As depression author Dorothy Rowe writes,“Depression is a prison where you are both the suffering prisoner and the cruel jailer.” Start to see, just a little bit at a time, that depression is not just happening to you. It’s an inside job too. This took me years to learn. Our thoughts and style of thinking help create and sustain depression. When we feed it with negative ruminations, it grows larger – like an algae plume. Withhold this noxious nourishment — and it can, slowly, wither away or at least become more manageable.
Happiness Skills Can Help
Before even imagine the promised land of happiness, however, we may need medication to lift the more onerous physical symptoms of depression to give us enough focus and energy. No doubt, antidepressants aren’t the only way to do this. Many have accomplished the same results with exercise, nutrition and/or psychotherapy.
In her book, The How of Happiness, Sonja Lyubomirsky, Ph.D., writes:
“Even the most the most severely depressed individuals can improve by doing a simple daily happiness-increasing exercise such as taking time to recall three things that went well each day. Although the exercises are not designed to ‘cure’ depression, if you are depressed, trying one or more of these activities affords a strong chance of lightening the burden and darkness of depression and producing positive feelings.”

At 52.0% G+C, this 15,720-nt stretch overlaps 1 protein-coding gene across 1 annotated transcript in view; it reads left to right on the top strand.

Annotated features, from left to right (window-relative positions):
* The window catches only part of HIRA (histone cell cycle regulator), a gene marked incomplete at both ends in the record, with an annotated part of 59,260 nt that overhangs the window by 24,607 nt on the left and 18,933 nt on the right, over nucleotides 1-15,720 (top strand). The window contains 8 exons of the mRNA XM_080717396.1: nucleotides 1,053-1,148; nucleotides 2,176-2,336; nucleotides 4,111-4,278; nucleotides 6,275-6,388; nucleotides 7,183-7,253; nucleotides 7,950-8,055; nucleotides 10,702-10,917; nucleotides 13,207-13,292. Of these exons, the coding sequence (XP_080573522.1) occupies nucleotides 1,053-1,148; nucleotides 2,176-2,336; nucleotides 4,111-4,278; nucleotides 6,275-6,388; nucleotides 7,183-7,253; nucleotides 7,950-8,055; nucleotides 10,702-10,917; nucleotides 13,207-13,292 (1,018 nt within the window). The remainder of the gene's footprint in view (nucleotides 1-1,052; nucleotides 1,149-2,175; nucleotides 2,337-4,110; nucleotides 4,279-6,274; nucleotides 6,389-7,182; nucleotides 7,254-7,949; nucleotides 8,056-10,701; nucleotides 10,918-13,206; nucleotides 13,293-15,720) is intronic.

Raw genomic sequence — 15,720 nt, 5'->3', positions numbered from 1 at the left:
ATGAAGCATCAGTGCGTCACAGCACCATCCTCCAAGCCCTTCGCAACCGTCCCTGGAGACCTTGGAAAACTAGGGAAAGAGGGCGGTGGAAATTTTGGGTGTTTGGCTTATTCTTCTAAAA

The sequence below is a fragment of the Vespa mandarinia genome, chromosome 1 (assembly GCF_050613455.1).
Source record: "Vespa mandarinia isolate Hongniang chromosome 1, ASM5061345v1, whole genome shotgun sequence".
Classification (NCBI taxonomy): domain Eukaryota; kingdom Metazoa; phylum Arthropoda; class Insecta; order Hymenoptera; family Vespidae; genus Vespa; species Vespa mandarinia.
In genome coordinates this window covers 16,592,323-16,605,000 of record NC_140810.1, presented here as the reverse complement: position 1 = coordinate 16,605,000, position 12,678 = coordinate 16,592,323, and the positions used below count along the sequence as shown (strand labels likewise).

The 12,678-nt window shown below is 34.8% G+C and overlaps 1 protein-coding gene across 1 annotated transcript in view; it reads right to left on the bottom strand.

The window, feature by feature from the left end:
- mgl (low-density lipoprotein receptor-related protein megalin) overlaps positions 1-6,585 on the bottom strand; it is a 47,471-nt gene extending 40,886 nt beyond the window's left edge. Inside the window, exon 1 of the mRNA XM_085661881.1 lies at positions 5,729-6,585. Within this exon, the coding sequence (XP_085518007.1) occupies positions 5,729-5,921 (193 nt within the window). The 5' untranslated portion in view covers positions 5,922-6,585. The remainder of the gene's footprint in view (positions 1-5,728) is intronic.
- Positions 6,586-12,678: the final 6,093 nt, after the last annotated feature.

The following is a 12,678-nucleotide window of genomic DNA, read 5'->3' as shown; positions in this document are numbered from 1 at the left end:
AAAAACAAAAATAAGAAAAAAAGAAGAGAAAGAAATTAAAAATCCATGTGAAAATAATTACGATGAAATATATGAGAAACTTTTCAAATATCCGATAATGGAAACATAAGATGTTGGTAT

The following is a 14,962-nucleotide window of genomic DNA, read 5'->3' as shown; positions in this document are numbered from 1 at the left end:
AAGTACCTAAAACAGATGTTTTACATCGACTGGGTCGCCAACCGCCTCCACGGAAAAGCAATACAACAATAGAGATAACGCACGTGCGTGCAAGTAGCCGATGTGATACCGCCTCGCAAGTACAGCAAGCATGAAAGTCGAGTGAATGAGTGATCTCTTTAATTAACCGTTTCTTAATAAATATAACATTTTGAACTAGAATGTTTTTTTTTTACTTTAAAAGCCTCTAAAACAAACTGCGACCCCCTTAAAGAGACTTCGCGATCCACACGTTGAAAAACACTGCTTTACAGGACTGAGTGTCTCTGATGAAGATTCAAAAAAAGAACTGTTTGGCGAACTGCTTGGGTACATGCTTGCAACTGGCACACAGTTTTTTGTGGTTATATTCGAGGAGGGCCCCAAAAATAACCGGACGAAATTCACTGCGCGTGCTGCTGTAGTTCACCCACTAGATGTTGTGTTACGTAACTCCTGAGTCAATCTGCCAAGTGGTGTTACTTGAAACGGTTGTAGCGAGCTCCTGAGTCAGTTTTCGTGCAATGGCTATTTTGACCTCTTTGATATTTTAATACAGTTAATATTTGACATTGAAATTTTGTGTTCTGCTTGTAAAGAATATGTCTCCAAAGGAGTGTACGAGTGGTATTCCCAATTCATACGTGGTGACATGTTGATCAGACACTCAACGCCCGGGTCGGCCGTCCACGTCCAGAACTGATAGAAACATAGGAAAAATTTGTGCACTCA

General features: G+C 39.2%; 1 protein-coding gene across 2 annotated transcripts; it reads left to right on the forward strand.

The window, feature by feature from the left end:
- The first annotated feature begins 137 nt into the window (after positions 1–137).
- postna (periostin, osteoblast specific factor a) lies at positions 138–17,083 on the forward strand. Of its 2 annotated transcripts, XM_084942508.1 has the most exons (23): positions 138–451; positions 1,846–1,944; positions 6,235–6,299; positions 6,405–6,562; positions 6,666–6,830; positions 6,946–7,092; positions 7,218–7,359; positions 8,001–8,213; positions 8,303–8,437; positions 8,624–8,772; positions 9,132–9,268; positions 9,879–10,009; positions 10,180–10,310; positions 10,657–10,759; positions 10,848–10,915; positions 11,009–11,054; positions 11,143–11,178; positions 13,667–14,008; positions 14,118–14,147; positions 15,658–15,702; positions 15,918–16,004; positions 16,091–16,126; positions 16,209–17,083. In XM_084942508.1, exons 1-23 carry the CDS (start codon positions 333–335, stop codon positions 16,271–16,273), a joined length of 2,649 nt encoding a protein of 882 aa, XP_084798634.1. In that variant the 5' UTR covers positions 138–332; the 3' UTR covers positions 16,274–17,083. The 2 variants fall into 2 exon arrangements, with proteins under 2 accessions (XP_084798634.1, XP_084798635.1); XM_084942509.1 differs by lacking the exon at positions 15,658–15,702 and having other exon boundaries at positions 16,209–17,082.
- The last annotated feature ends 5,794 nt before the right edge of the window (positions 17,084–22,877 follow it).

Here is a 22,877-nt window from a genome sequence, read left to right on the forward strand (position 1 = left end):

We can also look back further than just what went right on a particular day to increase our sense of happiness. There is a powerful connection between how we view our past and present day happiness says Rick Nubert, Ph.D. In a study of 750 people, he found that highly extraverted people are happier with their lives because they tend to hold a positive, nostalgic view of the past and are less likely to have negative thoughts and regrets than their neurotic counterparts. Howell says that while it may be difficult to change one’s personality to being an extrovert, he found that savoring happy memories or reframing past painful experiences in a positive light could be effective ways for people to increase their life satisfaction.